Some of the elements in the Lord’s prayer include praising God for the great things he has done for us, asking for our needs to be met, asking for forgiveness, guidance, and deliverance.

Pray from the heart. Speak to God, telling him the great things that he has done for you and everyone. Confess your sins to him, and ask for forgiveness. Ask the Lord to guide you and provide for you. Recognize his greatness, and talk to him. That is how you pray

The Power of Prayer

The Gospels give us clear accounts of what is possible when we pray:

And Peter calling to remembrance saith unto him, Rabbi, behold, the fig tree which thou cursedst is withered away. And Jesus answering saith unto them, Have faith in God. Verily I say unto you, Whosoever shall say unto this mountain, Be thou taken up and cast into the sea; and shall not doubt in his heart, but shall believe that what he saith cometh to pass; he shall have it. Therefore I say unto you, All things whatsoever ye pray and ask for, believe that ye receive them, and ye shall have them. And whensoever ye stand praying, forgive, if ye have aught against any one; that your Father also who is in heaven may forgive you your trespasses.(Mark 11:21-25)

Here we have clear guidance from the Lord on the tremendous availability of power when we pray. There’s more on this in a previous post.

More Encouragement on Prayer

While we are told not to use vain repetitions as in one of the verses above, the next verses tell us that there is power in presenting our case to the Father more than once.

And he spake a parable unto them to the end that they ought always to pray, and not to faint; saying, There was in a city a judge, who feared not God, and regarded not man: and there was a widow in that city; and she came oft unto him, saying, Avenge me of mine adversary. And he would not for a while: but afterward he said within himself, Though I fear not God, nor regard man; yet because this widow troubleth me, I will avenge her, lest she wear me out by her continual coming. And the Lord said, Hear what the unrighteous judge saith. And shall not God avenge his elect, that cry to him day and night, and yet he is longsuffering over them? I say unto you, that he will avenge them speedily. Nevertheless, when the Son of man cometh, shall he find faith on the earth? (Luke 18:1-8)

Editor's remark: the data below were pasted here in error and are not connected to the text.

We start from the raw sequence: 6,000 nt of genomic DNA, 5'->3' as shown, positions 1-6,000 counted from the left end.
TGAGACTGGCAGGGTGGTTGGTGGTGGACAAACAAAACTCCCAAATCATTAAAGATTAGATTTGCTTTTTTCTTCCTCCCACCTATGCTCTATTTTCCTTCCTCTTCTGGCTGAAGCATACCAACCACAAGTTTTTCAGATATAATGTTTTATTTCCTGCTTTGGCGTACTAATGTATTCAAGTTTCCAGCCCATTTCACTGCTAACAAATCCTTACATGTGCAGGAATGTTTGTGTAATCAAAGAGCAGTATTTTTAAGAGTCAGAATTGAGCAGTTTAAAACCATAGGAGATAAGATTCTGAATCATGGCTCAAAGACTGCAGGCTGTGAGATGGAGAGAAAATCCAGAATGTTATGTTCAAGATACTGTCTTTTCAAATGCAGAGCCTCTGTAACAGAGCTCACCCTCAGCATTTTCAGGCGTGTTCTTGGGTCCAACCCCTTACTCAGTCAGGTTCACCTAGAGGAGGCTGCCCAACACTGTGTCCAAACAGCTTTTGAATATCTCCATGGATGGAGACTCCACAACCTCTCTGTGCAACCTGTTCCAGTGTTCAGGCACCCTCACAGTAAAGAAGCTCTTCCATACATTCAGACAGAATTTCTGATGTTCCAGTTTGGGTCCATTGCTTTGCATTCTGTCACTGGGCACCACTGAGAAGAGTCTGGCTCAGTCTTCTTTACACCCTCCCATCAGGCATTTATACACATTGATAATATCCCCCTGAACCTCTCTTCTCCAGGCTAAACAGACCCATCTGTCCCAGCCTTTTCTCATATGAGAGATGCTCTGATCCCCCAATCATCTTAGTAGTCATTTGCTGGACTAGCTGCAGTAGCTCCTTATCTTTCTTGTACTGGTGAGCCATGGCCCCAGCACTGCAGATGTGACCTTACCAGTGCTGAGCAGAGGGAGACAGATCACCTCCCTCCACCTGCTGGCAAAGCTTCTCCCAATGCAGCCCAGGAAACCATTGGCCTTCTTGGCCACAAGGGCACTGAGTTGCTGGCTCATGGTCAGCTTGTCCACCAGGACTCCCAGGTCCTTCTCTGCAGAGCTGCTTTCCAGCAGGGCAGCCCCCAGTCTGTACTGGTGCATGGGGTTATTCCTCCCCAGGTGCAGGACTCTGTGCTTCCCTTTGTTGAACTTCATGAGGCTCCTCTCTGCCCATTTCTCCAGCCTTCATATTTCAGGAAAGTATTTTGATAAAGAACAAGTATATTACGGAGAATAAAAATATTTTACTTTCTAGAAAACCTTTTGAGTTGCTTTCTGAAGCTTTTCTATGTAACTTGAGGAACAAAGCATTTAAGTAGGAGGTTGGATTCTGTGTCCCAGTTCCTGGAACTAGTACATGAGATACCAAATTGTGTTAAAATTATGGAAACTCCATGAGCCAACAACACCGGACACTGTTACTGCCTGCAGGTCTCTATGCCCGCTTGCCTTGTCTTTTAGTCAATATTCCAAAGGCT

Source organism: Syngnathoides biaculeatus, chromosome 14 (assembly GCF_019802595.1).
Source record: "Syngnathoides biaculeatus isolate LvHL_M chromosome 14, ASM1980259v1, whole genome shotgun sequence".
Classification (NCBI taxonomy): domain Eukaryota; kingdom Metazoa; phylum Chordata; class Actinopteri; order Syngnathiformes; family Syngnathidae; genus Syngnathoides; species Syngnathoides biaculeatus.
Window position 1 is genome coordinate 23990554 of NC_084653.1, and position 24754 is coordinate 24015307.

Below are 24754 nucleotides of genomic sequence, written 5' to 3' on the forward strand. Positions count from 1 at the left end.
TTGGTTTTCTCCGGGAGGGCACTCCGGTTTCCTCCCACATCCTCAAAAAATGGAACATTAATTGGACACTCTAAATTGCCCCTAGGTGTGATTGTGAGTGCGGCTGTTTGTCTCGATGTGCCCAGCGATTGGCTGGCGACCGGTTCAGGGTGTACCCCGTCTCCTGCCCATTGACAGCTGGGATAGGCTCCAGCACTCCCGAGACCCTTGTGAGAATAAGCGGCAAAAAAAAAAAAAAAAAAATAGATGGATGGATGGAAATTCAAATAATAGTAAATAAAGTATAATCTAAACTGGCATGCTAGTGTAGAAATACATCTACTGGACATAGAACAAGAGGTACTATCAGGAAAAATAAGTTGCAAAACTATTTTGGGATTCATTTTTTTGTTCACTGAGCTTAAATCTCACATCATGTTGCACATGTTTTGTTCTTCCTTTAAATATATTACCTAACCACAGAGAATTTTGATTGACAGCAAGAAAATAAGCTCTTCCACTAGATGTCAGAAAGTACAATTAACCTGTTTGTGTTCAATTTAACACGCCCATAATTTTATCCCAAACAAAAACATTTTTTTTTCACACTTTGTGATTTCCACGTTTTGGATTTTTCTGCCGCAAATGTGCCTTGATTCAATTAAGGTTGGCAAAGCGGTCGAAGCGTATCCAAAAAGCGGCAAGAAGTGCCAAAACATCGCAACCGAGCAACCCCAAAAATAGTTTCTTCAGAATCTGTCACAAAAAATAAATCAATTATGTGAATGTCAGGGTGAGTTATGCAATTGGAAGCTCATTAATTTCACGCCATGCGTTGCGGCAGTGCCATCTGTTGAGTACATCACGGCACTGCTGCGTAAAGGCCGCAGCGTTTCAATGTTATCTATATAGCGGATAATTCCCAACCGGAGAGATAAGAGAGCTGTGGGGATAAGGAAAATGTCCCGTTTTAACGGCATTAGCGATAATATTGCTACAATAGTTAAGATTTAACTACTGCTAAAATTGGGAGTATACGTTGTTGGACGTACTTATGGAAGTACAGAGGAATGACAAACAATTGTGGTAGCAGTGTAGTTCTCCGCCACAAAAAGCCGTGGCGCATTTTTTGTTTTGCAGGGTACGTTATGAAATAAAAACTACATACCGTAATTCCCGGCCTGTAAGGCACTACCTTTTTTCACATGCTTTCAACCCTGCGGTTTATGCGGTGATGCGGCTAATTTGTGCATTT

Some of the things that we are guided to pray for include praying for workers to evangelize and disciple new believers, and to help us avoid temptation:

And he said unto them, The harvest indeed is plenteous, but the laborers are few: pray ye therefore the Lord of the harvest, that he send forth laborers into his harvest. (Luke 10:2)

Watch and pray, that ye enter not into temptation: the spirit indeed is willing, but the flesh is weak. (Matthew 26:41)

Lastly, if we take to heart that Jesus taught us to pray from our hearts to the father, then this is something that we can do whenever and wherever. Certainly we can take a few minutes to pray when we get up, before we nod off to sleep, and before we receive a meal. But if prayer is just talking to God, then this is something that we can do all day long.

i. thedidache.com

© copyright 2010-20 Mark W Smith, All rights reserved.

November 24th, 2010 Posted by | Jesus' Teaching and Miracles | no comments